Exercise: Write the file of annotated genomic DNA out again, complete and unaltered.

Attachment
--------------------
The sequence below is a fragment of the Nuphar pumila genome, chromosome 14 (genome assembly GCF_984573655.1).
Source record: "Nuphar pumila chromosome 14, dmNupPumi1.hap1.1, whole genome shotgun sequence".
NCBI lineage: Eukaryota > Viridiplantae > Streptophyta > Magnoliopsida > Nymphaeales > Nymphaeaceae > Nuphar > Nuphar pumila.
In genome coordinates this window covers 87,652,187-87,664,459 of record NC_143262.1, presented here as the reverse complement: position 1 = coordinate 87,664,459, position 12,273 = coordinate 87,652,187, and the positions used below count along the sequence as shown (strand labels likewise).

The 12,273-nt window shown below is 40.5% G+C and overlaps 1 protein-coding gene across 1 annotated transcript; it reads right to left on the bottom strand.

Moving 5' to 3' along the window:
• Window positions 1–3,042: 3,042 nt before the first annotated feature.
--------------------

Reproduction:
The sequence below is a fragment of the Nuphar pumila genome, chromosome 14 (genome assembly GCF_984573655.1).
Source record: "Nuphar pumila chromosome 14, dmNupPumi1.hap1.1, whole genome shotgun sequence".
NCBI lineage: Eukaryota > Viridiplantae > Streptophyta > Magnoliopsida > Nymphaeales > Nymphaeaceae > Nuphar > Nuphar pumila.
In genome coordinates this window covers 87,652,187-87,664,459 of record NC_143262.1, presented here as the reverse complement: position 1 = coordinate 87,664,459, position 12,273 = coordinate 87,652,187, and the positions used below count along the sequence as shown (strand labels likewise).

The 12,273-nt window shown below is 40.5% G+C and overlaps 1 protein-coding gene across 1 annotated transcript; it reads right to left on the bottom strand.

Moving 5' to 3' along the window:
• Window positions 1–3,042: 3,042 nt before the first annotated feature.